12 Useful Customization and Branding Tweaks for the WordPress Dashboard

Connor Turnbull on Sep 27th 2011 |
wp.tutsplus.com ::

wordpress dashboard

The dashboard is somewhat the heart of a blog. It controls all the content and the options of your blog. But, as we know, WordPress is not a custom product specific to one type of blog, but rather something that has been created to accommodate a wide variety of bloggers. Therefore, the contents of the dashboard can be pretty generic and might need a bit of customizing to be optimized for your website’s type. This is where plugins and tweaks come in. Today, we’ll take a look at some methods of customizing parts of your dashboard.


1. Branding The Login Screen

The login screen is your first contact with the WordPress dashboard, and it’s branding is all controlled through some CSS that’s pretty simple to manipulate. By adding custom styles, we can brand our copy of WordPress which can be especially favorable for client work or just those that don’t want the WordPress logo hanging everywhere. The code below adds our custom logo (max. 326px wide) to the login screen.

function login_styles() {
echo '<style type="text/css">h1 a { background: url('. get_bloginfo("template_directory") .'/images/wdt_logo.png) no-repeat center top; }</style>';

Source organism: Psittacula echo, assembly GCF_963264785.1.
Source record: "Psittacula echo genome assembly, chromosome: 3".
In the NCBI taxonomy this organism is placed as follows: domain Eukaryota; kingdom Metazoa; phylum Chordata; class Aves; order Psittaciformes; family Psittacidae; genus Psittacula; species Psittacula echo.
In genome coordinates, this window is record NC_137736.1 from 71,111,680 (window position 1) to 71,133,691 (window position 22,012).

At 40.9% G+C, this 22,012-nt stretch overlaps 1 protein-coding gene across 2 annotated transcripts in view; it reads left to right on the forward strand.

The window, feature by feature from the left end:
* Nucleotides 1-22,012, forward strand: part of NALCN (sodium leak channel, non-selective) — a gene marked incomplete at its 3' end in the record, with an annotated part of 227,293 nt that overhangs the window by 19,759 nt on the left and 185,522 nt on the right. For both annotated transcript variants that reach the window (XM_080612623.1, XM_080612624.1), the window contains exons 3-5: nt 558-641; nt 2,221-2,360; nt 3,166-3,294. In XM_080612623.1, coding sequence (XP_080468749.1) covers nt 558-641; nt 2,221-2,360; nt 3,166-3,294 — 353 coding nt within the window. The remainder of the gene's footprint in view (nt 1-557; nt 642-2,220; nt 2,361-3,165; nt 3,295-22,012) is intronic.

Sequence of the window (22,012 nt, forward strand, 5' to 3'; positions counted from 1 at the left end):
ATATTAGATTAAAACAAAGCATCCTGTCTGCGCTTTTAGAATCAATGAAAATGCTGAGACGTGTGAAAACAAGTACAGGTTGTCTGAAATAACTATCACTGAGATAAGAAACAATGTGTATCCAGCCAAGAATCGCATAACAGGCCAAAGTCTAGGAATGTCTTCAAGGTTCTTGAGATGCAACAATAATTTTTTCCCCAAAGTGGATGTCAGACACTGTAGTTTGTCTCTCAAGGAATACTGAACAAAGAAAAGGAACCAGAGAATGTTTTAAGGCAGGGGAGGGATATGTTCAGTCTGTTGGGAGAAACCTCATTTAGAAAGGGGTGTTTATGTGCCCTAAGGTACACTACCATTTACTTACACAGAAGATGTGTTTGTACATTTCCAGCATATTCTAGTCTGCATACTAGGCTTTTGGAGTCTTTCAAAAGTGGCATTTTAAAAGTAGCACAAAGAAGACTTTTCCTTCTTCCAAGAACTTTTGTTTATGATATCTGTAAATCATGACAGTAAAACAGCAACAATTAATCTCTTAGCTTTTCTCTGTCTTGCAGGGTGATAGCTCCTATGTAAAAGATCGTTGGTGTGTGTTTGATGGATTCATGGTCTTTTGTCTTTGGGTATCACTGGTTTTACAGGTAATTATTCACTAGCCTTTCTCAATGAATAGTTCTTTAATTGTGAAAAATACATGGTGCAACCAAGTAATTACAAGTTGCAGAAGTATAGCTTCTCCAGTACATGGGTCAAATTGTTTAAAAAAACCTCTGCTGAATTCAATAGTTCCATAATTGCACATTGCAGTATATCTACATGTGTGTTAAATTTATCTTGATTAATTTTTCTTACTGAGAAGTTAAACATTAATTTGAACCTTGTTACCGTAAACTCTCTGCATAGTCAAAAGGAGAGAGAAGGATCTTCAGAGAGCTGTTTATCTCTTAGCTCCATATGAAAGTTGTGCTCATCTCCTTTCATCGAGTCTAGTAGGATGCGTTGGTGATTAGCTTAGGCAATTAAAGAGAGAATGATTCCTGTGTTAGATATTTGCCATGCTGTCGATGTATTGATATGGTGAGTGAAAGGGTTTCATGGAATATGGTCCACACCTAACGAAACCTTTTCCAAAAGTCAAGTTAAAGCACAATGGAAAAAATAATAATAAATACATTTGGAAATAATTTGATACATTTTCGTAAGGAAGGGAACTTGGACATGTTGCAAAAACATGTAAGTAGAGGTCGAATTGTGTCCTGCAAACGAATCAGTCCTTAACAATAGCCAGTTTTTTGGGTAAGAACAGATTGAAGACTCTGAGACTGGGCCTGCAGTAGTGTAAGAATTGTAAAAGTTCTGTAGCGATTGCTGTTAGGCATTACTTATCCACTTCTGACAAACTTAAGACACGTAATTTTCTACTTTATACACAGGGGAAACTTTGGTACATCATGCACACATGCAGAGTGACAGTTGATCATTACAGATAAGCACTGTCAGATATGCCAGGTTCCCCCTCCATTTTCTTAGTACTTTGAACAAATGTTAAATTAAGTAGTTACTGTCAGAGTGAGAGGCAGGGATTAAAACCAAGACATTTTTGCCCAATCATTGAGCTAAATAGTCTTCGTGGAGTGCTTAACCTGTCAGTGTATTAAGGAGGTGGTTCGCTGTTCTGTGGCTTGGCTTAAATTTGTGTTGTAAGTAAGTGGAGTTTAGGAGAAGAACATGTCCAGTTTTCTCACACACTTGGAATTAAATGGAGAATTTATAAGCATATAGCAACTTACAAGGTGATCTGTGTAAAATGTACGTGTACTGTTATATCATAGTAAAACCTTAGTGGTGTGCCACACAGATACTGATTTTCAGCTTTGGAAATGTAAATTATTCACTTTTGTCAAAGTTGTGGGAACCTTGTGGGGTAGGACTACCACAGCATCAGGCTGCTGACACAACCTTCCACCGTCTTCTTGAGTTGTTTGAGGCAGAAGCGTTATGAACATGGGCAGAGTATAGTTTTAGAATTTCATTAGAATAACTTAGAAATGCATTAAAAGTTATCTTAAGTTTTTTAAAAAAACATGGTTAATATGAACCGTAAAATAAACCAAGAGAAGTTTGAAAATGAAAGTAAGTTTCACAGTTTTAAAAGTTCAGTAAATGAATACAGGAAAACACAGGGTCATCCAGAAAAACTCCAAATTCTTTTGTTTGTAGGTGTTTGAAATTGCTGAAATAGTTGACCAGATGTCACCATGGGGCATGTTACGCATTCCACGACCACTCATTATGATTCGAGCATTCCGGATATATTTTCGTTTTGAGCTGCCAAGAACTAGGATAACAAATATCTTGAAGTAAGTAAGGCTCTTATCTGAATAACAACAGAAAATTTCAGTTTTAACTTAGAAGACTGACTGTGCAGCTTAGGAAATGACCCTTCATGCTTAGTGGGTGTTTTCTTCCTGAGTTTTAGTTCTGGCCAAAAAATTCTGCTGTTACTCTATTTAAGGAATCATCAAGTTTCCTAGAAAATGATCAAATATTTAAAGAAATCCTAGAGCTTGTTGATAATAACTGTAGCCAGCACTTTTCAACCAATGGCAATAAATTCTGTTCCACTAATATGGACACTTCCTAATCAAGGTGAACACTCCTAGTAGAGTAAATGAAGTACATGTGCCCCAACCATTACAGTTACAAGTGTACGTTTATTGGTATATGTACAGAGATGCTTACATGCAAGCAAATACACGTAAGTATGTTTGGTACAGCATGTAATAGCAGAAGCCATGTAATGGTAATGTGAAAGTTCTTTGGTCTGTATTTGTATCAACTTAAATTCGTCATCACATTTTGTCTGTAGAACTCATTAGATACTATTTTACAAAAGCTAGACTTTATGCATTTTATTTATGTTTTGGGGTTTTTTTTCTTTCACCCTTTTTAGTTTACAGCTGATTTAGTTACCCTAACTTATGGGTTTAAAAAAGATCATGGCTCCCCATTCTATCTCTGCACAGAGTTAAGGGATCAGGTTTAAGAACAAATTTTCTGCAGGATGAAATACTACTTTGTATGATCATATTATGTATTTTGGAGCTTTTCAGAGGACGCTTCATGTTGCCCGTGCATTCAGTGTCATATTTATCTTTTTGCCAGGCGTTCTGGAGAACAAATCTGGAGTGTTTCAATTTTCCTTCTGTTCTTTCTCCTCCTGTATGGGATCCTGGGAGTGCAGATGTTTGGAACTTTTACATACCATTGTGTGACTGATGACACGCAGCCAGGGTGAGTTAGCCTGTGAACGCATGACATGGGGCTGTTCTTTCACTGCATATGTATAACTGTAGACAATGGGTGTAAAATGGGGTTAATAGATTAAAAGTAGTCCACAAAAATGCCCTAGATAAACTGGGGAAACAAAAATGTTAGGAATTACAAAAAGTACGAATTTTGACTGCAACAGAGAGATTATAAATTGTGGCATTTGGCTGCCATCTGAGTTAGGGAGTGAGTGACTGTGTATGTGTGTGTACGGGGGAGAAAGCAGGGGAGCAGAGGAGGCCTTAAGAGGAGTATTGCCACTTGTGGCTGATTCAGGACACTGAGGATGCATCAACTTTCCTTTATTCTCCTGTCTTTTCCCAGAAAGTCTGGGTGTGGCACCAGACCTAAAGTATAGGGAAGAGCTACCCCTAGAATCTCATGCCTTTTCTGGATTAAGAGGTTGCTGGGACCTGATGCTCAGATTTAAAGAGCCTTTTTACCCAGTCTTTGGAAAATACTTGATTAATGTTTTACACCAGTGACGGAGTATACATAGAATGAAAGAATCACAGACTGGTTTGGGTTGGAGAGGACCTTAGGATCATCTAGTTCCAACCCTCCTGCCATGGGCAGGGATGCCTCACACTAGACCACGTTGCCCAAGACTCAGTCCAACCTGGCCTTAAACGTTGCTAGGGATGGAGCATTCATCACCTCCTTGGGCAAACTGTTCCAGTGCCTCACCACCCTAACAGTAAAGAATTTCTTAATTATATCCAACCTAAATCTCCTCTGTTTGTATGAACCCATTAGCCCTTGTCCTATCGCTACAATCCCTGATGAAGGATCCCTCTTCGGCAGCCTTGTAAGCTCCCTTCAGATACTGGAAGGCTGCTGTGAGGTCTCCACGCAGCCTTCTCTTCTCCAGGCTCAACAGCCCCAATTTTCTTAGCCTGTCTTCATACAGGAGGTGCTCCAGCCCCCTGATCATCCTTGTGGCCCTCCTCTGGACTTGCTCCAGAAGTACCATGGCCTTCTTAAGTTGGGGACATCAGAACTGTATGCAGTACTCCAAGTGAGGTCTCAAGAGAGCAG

}
add_action('login_head', 'login_styles');

The code above simply changes the style that sets WordPress’s default logo to the one you specify, whether it uses the bloginfo function to locate it within your themes’ directory, or not.

Modifying the background is also very simple, and is all handled by just styling the html tag with a background style, image or solid color. By using a combination of both the style we defined above, and the one below, we can create a result similar to the image below which is significantly different to what WordPress provides us by default.

function login_styles() {
echo '<style type="text/css">html { background: #f0f0f0 url('. get_bloginfo("template_directory") .'/images/wdt_bg.png) !important; }</style>';
}
add_action('login_head', 'login_styles');

wordpress login screen



2. Removing Dashboard Menus

I don’t know about you, but there’s some parts of the Dashboard I never use, meaning they’re just left to bulk up the menu. This is unnecessary, and can easily be fixed by removing them with a function. It’s a very common tweak that I use in almost most cases with my own blogs.